It should be mentioned that our study’s results, although comparable in general to those of the original survey of the ISA from 2005, did not use the exact same wording. In addition, participants were not asked about the level of their exposure to the ISA campaign. Hence this study lacks the ability to test the association between the level of subjects’ exposure to the public campaign and the observed effect.
Public campaigns may be extremely efficient in improving community understanding of anesthesia practice and awareness of the anesthesiologist’s responsibilities. A successful campaign may lead to improvements in the image of a profession and greater desire of young physicians to practice anesthesia [14,15]. In addition, an improved image of the profession among the public could increase the demand for anesthesiologists in private practice and therefore, the ability to improve income. Such promotion might be even more productive in countries where CRNAs have been introduced into the anesthesia practice, a fact that might augment the confusion and decrease knowledge regarding the anesthesiologist’s roles and duties.
Our study shows encouraging results regarding better understanding of anesthesia practice among the Israeli public, compared to a previous survey. These results, although only temporally related to the ISA’s thorough public campaign, suggest that actions directed at increasing public awareness and acknowledgement of medical professions through different media can be very effective. This may prove useful in different countries or other medical professions with similar difficulties.
On-going work is still required in order to better explain the wide scope of this profession to the Israeli public. This would help to alleviate fear among surgical patients, as well as increase the attractiveness of this specialty among medical students and interns. Further study is needed to map the opinions of medical students regarding the anesthesia profession, and the factors that influence these opinions. Results of such studies can direct efforts aimed at increasing the number of anesthesia residents in Israel.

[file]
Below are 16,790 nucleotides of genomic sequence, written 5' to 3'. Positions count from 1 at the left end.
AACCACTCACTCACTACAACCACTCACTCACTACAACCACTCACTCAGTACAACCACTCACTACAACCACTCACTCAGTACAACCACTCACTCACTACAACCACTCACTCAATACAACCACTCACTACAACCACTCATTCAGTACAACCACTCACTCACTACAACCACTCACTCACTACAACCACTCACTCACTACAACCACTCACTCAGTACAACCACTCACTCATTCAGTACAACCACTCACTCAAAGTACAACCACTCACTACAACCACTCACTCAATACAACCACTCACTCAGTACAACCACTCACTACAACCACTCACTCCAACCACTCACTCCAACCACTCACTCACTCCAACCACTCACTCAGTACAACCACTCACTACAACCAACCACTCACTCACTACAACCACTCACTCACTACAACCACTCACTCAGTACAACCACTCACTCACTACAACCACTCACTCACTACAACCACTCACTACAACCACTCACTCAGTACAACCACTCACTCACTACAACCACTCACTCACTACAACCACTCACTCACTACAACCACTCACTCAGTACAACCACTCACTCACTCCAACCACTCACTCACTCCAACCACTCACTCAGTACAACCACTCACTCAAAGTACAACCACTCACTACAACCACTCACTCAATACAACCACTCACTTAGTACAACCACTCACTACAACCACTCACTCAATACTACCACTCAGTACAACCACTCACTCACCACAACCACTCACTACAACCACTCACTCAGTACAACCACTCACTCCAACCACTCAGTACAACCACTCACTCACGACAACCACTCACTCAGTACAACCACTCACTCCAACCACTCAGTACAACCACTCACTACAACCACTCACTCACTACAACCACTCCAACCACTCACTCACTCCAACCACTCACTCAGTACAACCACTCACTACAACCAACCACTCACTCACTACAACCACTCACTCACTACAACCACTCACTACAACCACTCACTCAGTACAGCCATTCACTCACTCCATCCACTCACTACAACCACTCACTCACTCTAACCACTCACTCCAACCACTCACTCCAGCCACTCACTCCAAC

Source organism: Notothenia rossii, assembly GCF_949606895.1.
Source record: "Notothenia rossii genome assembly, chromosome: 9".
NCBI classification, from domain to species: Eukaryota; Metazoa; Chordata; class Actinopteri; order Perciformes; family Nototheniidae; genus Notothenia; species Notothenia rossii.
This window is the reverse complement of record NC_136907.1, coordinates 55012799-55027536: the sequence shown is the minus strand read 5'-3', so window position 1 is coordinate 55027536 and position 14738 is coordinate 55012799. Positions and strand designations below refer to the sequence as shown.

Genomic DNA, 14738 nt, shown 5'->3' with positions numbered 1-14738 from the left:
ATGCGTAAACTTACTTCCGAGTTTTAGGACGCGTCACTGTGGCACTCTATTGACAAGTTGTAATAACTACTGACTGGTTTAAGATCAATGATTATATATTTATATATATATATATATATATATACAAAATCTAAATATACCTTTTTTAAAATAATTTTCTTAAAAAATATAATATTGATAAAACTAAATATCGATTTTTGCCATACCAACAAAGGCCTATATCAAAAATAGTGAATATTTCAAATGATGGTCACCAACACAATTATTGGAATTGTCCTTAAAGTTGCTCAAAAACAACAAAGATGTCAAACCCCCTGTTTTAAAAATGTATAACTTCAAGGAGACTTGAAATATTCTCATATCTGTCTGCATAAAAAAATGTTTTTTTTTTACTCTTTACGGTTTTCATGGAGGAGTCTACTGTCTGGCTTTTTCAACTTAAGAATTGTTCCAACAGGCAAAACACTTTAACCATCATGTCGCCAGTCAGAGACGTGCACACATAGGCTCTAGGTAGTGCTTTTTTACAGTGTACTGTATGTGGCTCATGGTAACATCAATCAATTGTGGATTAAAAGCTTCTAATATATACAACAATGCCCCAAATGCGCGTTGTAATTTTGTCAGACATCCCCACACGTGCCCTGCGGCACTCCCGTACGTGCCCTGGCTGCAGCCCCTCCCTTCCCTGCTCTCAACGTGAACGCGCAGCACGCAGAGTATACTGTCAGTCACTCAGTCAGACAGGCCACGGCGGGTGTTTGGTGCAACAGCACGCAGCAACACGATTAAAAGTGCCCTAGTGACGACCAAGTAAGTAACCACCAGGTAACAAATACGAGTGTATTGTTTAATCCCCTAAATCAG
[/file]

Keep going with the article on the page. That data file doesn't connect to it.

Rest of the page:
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Assistance, financial support or conflict of interest – none declared
Presentations – preliminary data was presented during the 2014 Euroanesthesia conference abstract presentations sessions, Stockholm, Sweden.
The authors declare that they have no competing interests.
BC was involved in data and statistical analysis, the writing of the manuscript and repeated revisions. DO and SO were involved in formulation of the research concept and questionnaire and handled data acquisition. AC handled approval of the study at the institutional review board, the phrasing the questionnaire, and the acquisition and statistical analysis of data. IM led the development of the research concept, phrasing and re-phrasing the questionnaire, data acquisition and analysis and revisions of the manuscript. All authors read and approved the final manuscript.
BC is an anesthesia resident in the division of anesthesia, pain and critical care of the Tel-Aviv Medical Center.
DO and SO are senior anesthesiologists in the division of anesthesia, pain and critical care of the Tel-Aviv Medical Center.
AC is the research coordinator of the division of anesthesia, pain and critical care of the Tel-Aviv Medical Center.
IM is the chair of the division of anesthesia, pain and critical care of the Tel-Aviv Medical Center. All authors read and approved the final manuscript.
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Cohen, B., Ogorek, D., Oifa, S. et al. Smart marketing may improve public understanding of the anesthesia profession. Isr J Health Policy Res 4, 16 (2015). https://doi.org/10.1186/s13584-015-0011-1